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Dr. Doe on Thanksgiving

November 2022
  • Dr. Doe West

Many countries have a national day of giving thanks, with a wildly diverse set of traditions throughout history that then create a set of even more diverse legends and symbolism. All of this creates a feast of living tradition!

In America, a major part of our tradition revolves around an actual feast/meal that usually includes turkey (large enough to create leftovers and a final vat of soup), stuffing/dressing (so named by whatever state you live in), cranberry sauce (jellied or whole berry depending on taste and texture preference) and pumpkin pie (a la mode, with whipped cream or finished off at midnight in the light of the refrigerator!). 

For some – and I am grateful to say for an ever-growing number of folks – it is a day for acting out the true spirit of Thanksgiving and gratitude by providing for others. This is the one day that food banks fill and free community meals flow in abundance with both food and volunteers to serve it.

The reason for the thanks varies. The dates vary. But the focus – the giving of thanks – is a unifying factor.
The feast on a table is just food without the primary ingredient of gratitude. No matter the table or the food. We seek to respond to true hunger and need in those around us. The tradition is (and should be) calling us to be aware that it is not the groceries purchased but the gratitude freely given.

As one who has served in the field of Human Services for many decades now, I have participated in this annual unity around the concept and real-life expression of Thanksgiving with, yes, ever-growing gratitude. The impact of COVID-19 on what expressions we had is creating greater gratitude for many. But also, has left many chairs around the table empty of those we love. I offer that we need to fill those spots with special expressions of love. Pull out old traditions that had to be skipped but even more importantly, fill that space with new ways of offering thanks. Invite someone to share a meal. Volunteer in serving a meal. Enter into an awareness of deep and honest gratitude that we have this next opportunity to express gratitude in our lives.

I joke by saying I wear two hats and a collar due to my being a professor, a psychotherapist, and an interfaith chaplain. My gratitude is linked to all three. As a professor, I love entwining life and learning with our students. As a psychotherapist, I have seen the healing and hope restored to lives when people allow gratitude to be the fulcrum for change and growth. And as an interfaith chaplain, I love providing spiritual care to persons of all religions, faiths, wisdom-based teachings and/or lives lived without labels.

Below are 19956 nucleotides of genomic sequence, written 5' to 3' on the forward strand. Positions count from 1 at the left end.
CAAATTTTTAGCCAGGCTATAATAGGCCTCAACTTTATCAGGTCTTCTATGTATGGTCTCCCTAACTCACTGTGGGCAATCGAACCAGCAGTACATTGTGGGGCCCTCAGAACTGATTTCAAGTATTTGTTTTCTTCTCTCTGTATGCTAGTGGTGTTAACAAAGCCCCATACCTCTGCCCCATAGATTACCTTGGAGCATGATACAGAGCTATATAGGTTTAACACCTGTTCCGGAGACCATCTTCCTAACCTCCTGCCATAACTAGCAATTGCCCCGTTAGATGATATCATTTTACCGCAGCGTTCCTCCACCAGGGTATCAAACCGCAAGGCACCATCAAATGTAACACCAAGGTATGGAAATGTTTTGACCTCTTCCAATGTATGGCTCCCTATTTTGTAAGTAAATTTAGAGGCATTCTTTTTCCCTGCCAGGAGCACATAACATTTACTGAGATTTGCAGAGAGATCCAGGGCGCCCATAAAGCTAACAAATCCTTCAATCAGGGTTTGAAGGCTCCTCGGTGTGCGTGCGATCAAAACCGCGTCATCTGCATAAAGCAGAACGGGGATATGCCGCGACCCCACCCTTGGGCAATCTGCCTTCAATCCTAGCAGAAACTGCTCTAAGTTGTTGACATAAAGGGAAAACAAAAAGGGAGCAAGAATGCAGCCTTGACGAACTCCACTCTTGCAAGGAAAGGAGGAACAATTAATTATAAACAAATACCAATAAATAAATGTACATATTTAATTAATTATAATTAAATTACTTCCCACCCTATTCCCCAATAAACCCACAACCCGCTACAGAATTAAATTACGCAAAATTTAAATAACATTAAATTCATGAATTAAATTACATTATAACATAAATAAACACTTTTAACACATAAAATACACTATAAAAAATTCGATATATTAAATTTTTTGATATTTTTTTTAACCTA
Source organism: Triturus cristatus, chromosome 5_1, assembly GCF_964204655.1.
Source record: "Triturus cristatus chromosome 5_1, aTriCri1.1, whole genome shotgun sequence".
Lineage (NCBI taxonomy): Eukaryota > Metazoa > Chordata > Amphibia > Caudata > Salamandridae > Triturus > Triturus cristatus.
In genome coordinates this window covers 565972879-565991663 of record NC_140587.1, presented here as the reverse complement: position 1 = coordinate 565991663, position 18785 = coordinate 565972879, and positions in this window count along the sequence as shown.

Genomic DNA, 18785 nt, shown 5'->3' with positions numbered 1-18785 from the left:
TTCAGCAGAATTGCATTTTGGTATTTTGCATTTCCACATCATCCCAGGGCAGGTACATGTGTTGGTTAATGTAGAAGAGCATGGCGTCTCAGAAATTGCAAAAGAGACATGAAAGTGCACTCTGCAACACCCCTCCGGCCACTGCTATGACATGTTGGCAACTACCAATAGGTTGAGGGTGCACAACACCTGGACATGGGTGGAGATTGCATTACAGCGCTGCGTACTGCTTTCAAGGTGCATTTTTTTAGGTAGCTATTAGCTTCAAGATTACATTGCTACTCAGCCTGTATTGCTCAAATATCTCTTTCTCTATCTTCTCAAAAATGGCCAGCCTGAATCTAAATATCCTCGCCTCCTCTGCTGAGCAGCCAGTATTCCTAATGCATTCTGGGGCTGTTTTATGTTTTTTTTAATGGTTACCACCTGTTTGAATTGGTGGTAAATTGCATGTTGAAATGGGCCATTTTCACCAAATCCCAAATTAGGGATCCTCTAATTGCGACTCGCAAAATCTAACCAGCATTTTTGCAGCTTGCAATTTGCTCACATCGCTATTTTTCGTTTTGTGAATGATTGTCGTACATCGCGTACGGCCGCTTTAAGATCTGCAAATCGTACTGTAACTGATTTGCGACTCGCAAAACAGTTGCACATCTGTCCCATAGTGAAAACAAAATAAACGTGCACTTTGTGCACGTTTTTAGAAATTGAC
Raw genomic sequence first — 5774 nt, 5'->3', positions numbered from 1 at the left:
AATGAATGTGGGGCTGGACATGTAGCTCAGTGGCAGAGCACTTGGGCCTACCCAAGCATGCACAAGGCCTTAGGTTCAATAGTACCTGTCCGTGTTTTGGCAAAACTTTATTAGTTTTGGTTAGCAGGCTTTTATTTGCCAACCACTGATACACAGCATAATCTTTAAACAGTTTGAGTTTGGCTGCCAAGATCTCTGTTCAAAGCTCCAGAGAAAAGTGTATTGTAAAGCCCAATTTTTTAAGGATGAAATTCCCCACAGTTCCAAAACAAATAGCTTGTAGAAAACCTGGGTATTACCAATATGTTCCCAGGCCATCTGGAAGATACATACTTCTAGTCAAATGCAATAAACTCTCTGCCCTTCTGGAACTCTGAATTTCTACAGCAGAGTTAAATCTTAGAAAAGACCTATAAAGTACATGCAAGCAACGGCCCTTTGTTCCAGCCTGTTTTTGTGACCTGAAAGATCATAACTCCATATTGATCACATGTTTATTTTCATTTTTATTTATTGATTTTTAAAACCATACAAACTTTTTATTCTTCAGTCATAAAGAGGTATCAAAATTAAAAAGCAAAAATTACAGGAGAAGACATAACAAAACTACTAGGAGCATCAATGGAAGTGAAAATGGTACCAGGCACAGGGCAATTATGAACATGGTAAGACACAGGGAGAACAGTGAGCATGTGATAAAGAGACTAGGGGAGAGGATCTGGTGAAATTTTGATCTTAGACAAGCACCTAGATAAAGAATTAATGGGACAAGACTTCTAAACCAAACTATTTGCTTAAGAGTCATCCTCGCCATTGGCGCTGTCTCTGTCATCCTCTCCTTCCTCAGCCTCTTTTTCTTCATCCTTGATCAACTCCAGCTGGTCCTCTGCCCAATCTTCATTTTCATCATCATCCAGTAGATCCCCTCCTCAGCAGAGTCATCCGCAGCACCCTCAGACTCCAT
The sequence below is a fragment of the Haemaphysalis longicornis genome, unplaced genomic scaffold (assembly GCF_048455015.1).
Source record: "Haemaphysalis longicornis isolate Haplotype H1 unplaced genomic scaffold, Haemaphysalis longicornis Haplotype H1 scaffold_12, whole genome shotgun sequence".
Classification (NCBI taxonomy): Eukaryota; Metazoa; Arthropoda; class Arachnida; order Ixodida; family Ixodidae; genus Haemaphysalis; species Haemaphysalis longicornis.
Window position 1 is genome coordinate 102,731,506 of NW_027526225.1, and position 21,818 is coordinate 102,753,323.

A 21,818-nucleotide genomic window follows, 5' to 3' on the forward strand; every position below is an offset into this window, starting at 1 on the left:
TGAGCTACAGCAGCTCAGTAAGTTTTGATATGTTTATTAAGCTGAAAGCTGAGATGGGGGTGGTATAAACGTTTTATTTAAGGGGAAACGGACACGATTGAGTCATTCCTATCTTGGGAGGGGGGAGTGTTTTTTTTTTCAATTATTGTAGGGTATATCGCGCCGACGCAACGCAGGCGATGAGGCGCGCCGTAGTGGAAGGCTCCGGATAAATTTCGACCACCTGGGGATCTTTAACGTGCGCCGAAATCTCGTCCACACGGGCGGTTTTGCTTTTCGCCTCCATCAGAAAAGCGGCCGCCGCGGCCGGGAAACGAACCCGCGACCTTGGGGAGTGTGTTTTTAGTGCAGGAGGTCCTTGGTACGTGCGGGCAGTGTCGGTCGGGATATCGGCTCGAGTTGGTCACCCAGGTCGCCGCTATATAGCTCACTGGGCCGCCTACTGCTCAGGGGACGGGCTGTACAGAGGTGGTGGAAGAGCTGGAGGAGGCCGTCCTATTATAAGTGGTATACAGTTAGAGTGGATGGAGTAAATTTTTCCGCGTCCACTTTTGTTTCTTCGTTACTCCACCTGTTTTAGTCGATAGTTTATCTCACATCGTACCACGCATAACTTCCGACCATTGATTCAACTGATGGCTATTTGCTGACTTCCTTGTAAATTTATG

When I teach classes on cultural competency, I love sharing on that unity beyond labels. I love teaching that every sacred text used by the diverse set of major religions found in America all hold language that shares the concept of “The Golden Rule.”  Do unto others as you would have them do unto you.

The definition of this phrase differs in language and cultural expression - but is one spiritual truth and place of unity in our humanity if we open to that truth. We need to share that unity of respect for, and enact care for, one another and ourselves. We need to join in this feast of living tradition with thanksgiving!

In truth, I give heartfelt thanks every day for my students and the sacred role they play in my life.
QCC Gratitude indeed…

*Thanksgiving is a national holiday celebrated on various dates in the United States, Canada, Grenada, Saint Lucia, and Liberia. It began as a day of giving thanks for the blessing of the harvest and of the preceding year. Similarly named festival holidays occur in Germany and Japan. It is observed by these countries: Canada, Grenada, Liberia, Saint Lucia, Leiden (Netherlands), Norfolk Island (Australia), and Territories of the United States. Date: 2nd Monday in October (Canada), 1st Thursday in November (Liberia), Last Wednesday in November (Norfolk Island), 4th Thursday in November (U.S. and Brazil)

This is a guest column by QCC faculty member Dr. Doe West, professor of Human Services and board-certified human services practitioner.